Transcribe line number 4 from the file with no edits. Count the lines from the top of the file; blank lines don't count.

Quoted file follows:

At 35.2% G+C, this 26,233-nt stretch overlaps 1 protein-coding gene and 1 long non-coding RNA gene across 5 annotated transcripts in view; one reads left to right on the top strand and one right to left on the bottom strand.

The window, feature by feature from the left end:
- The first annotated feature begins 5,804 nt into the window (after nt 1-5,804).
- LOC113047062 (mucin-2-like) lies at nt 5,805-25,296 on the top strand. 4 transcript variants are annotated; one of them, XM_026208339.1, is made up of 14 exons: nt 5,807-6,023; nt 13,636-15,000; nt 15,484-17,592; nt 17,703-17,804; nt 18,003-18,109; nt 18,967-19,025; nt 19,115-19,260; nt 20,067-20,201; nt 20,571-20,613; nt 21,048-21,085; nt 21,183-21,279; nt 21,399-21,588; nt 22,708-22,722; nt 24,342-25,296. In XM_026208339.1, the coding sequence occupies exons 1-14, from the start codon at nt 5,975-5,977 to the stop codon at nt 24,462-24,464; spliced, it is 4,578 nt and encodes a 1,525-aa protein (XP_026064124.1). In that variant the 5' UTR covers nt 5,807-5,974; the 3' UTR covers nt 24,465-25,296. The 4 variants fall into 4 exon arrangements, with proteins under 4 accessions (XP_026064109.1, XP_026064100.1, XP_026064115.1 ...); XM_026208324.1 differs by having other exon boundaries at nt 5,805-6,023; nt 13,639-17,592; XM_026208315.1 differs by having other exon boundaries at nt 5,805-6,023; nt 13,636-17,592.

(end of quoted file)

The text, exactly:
- LOC113047062 (mucin-2-like) lies at nt 5,805-25,296 on the top strand. 4 transcript variants are annotated; one of them, XM_026208339.1, is made up of 14 exons: nt 5,807-6,023; nt 13,636-15,000; nt 15,484-17,592; nt 17,703-17,804; nt 18,003-18,109; nt 18,967-19,025; nt 19,115-19,260; nt 20,067-20,201; nt 20,571-20,613; nt 21,048-21,085; nt 21,183-21,279; nt 21,399-21,588; nt 22,708-22,722; nt 24,342-25,296. In XM_026208339.1, the coding sequence occupies exons 1-14, from the start codon at nt 5,975-5,977 to the stop codon at nt 24,462-24,464; spliced, it is 4,578 nt and encodes a 1,525-aa protein (XP_026064124.1). In that variant the 5' UTR covers nt 5,807-5,974; the 3' UTR covers nt 24,465-25,296. The 4 variants fall into 4 exon arrangements, with proteins under 4 accessions (XP_026064109.1, XP_026064100.1, XP_026064115.1 ...); XM_026208324.1 differs by having other exon boundaries at nt 5,805-6,023; nt 13,639-17,592; XM_026208315.1 differs by having other exon boundaries at nt 5,805-6,023; nt 13,636-17,592.